In Germany, Exploiting Paris Attacks To Link Refugees And Terrorism

Germany was already clashing over the country's recent migrant crisis. Now, the nationalist PEGIDA group is playing with fire by using the Islamist terror attack to justify its extremist positions.

PEGIDA meeting in Munich on Nov. 14
PEGIDA meeting in Munich on Nov. 14
Kurt Kister


MUNICH — It's Saturday morning at the tailor. The middle-aged woman next to me says with a slight eastern European accent, "It's terrifying. So many victims." After a short break, she goes on, "And now we have them in our own country."

I just wanted to pick up my trousers and leave. I'd never met this woman before. Still, I ask, "Who are you talking about?" She replies, "Well, the Muslims. The refugees."

I know the tailor a little bit — he's Turkish. I point at him and say, "He's not Christian either. And he lives in Germany just like you. And I don't think that him being a Muslim makes him want to shoot someone, or that you want to shoot someone just because you weren't born here."

The German anti-Islam PEGIDA movement (Patriotic Europeans Against the Islamization of the Occident) cares little about the fact that the refugees are fleeing because of ISIS and other barbarism. Now they can combine their historic fear-mongering slogan and their latest one — that there are criminals among the refugees, parasites who are destroying Germany.

Their logic goes like this: If the people dedicated to Islam are committing crimes, then probably everyone who belongs to this religion is a criminal too. Either way, the religion itself is a crime.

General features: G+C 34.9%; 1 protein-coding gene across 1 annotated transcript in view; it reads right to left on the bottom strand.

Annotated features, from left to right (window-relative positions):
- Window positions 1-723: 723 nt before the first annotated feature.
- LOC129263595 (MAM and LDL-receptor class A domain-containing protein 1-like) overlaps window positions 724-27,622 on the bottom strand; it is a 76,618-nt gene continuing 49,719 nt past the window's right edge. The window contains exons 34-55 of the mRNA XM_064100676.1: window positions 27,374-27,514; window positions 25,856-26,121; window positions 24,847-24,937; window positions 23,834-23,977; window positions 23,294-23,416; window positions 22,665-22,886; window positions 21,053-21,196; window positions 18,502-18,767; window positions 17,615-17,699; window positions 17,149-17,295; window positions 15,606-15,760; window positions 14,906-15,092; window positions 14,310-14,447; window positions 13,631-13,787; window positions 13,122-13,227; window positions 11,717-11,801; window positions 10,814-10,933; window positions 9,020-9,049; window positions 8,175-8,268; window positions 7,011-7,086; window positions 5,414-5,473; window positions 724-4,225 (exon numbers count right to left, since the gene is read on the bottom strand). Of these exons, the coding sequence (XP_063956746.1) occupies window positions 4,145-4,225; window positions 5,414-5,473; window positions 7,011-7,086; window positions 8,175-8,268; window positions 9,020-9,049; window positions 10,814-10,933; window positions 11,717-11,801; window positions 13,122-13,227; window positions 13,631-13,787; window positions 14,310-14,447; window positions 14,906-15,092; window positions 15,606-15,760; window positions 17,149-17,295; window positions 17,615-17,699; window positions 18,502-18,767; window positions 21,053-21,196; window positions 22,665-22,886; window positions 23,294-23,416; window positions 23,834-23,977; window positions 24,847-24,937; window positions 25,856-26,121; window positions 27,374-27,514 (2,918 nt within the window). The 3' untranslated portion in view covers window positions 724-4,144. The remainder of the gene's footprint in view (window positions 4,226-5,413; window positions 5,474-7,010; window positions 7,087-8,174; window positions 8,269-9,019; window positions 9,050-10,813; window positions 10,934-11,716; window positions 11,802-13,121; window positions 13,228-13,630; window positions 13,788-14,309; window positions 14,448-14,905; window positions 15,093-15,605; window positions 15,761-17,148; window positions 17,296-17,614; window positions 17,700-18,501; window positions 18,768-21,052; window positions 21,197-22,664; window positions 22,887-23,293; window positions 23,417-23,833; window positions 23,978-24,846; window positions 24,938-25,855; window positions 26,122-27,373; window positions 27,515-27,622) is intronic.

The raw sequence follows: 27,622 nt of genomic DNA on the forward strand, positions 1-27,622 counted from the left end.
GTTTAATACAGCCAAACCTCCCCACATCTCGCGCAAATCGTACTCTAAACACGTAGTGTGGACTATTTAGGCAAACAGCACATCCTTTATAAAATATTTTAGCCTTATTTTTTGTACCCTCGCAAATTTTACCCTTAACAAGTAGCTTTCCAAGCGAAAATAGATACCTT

These "patriots" sweep under the carpet the fact that Muslims, Yazidis and Christians alike are running for their lives from Iraq and Syria, that they are being terrorized by ISIS in the same way innocent Parisians were Friday night. PEGIDA also refuses to recognize that the war in Syria is highly complex, and that Sunni anti-Assad terrorists from ISIS practice a fundamentalist and warped form of Islam that is considered offensive to the vast majority of Muslims.

It's completely legitimate to debate Germany's liberal entry policies and the safety risks resulting from them. And yes, among the hundreds of thousands of asylum seekers, there are quite a few who come to Germany with a criminal agenda (though rarely terrorism-related). This has always been true, even long before the Schengen Agreement allowing for open borders existed.

Measured caution

It's important that Germany soon establish an accurate overview of how many refugees have actually arrived, who they are and where they come from. It's not just imperative for guaranteeing security, but also because neither deportation nor integration are technically possible otherwise. Those requesting better law enforcement and a restriction on the number of refugees aren't necessarily right-wing extremists; they're simply right.

But those who argue that there's a direct, maybe even causal, link between refugees in Europe and the attacks in Paris are not only wrong — they're also playing with fire. Refugees from Syria and Iraq are victims just like those who have been randomly murdered in Paris. Being a young adherent of the Muslim faith isn't categorically different from being a young adherent of evangelism. For instance, most assassins in the United States are young evangelical men. Either way, it's not a person's socio-demographic characteristics that make him a criminal. Not all dogmatic middle-aged men belong to PEGIDA.